Review: 'Motherless Brooklyn' gets a little too much gum on its shoe

Edward North writes, directs and stars in this film noir that takes too long to find itself

Adam Graham
Detroit News Film Critic

Edward Norton is a private investigator with Tourette's syndrome in "Motherless Brooklyn," a faithful if rudderless homage to gumshoe film noir mysteries of decades past. 

Norton plays Lionel Essrog, whose mentor and father figure Frank Minna (Bruce Willis) is gunned down in an alley by some gangster thugs. It's 1950s New York City, and Norton — who wrote and directed the film, adapting from the 1999 novel by Jonathan Lethem — colors his world with jazz clubs, gin joints and shady characters who lead Lionel down the path to the truth, one lethargic step at a time.  

Edward Norton in "Motherless Brooklyn."

Lionel's a street kid with just enough wherewithal to sneak into an office building with a stolen press ID, ask the right question of the right secretary and come away with something approaching a big tip. Those tips eventually lead him to Moses Randolph (Alec Baldwin), the Trump-like bigwig who's in charge of the city's housing contracts and plays with properties like New York is his Monopoly board.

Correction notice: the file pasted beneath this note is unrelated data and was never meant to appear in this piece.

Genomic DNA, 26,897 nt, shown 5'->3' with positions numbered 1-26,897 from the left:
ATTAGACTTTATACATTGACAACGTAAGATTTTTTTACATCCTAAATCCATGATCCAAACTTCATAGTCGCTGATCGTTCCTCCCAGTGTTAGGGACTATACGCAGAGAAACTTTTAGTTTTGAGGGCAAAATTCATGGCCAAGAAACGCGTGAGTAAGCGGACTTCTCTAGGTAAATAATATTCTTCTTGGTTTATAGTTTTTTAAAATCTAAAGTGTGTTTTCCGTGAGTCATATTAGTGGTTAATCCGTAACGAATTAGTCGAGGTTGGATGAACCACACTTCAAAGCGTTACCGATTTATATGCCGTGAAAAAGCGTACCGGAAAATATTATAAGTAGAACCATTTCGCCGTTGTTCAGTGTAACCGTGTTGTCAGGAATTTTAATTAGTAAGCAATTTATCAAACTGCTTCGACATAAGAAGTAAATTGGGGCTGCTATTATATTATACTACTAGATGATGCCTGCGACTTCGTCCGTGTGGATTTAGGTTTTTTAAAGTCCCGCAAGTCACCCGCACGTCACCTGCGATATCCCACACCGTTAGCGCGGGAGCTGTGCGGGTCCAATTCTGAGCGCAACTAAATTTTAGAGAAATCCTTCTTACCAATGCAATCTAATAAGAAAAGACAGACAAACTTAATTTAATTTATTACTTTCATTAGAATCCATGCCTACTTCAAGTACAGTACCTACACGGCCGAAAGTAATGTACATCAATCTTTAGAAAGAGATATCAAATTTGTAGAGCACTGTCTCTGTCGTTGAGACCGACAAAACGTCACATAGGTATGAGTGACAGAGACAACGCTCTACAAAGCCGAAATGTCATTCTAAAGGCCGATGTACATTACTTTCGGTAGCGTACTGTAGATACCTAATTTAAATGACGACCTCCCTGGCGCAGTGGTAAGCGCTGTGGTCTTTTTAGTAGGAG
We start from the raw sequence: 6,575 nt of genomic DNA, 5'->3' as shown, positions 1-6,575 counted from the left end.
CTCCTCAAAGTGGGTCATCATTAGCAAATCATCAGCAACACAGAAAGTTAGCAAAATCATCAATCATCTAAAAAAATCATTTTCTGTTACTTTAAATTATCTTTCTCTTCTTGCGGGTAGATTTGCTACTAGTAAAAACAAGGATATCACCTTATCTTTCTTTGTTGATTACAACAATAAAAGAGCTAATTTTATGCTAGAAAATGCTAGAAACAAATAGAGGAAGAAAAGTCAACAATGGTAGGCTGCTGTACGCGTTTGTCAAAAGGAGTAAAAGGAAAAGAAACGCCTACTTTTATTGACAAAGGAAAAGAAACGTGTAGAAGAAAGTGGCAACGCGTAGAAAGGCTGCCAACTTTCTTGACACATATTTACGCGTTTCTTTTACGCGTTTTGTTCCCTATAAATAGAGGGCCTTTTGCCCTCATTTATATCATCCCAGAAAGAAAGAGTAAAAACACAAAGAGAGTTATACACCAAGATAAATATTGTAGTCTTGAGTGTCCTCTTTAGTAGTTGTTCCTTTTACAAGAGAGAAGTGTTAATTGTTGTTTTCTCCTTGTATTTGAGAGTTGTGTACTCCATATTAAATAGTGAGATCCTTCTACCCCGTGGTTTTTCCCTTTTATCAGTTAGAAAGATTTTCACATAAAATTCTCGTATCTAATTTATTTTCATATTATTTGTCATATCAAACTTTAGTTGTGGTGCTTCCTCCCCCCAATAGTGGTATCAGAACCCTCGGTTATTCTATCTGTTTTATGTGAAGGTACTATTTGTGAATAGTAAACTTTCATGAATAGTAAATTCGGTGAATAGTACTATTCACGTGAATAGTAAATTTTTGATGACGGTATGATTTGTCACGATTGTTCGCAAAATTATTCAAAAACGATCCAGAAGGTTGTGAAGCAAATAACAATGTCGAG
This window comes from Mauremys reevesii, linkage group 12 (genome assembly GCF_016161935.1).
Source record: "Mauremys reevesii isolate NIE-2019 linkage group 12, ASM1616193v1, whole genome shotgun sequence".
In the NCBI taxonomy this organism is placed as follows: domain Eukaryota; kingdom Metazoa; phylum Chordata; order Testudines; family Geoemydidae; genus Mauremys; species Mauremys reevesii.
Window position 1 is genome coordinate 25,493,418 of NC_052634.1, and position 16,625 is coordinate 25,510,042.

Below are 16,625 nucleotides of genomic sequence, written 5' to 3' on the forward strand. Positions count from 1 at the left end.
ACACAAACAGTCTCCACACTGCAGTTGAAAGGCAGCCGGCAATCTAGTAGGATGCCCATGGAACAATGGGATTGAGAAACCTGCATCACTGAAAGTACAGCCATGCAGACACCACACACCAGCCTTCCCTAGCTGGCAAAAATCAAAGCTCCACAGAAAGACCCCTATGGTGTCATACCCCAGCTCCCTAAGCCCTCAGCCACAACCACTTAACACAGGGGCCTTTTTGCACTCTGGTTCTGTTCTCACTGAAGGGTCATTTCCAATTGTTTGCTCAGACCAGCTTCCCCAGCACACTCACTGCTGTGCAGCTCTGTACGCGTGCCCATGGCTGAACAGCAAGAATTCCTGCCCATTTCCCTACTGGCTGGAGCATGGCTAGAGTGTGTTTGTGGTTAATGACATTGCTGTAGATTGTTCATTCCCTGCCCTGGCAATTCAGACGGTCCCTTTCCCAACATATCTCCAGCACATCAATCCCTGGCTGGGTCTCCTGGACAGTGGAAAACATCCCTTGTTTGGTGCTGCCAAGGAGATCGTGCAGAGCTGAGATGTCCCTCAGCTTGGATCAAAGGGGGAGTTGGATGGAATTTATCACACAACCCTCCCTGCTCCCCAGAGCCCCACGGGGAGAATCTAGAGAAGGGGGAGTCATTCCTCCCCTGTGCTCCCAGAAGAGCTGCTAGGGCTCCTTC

Wait, housing contracts? Is that what the movie is up to? In part, yes, but in true noir fashion there's also a dame, Laura Rose (Gugu Mbatha-Raw), with a mysterious identity. And a tipster, Paul (Willem Dafoe) who knows a lot about city corruption. And a partner, Tony (Bobby Cannavale), with questionable loyalties. 

And so on. Norton does an admirable job of recreating the mood and atmosphere of a crime noir, but the script is stiff and overstuffed, and lacks a gripping human element. Lionel's tics — he yells non-sequiturs in the middle of conversation — create issues with the tenor of the film, resulting in unexpected bursts of laughter.

"Motherless Brooklyn" wants to be taken seriously, but it's like a tip written on a matchbook that's been smudged out by the rain. It leads nowhere.


'Motherless Brooklyn'


Rated R: for language throughout including some sexual references, brief drug use, and violence

Running time: 144 minutes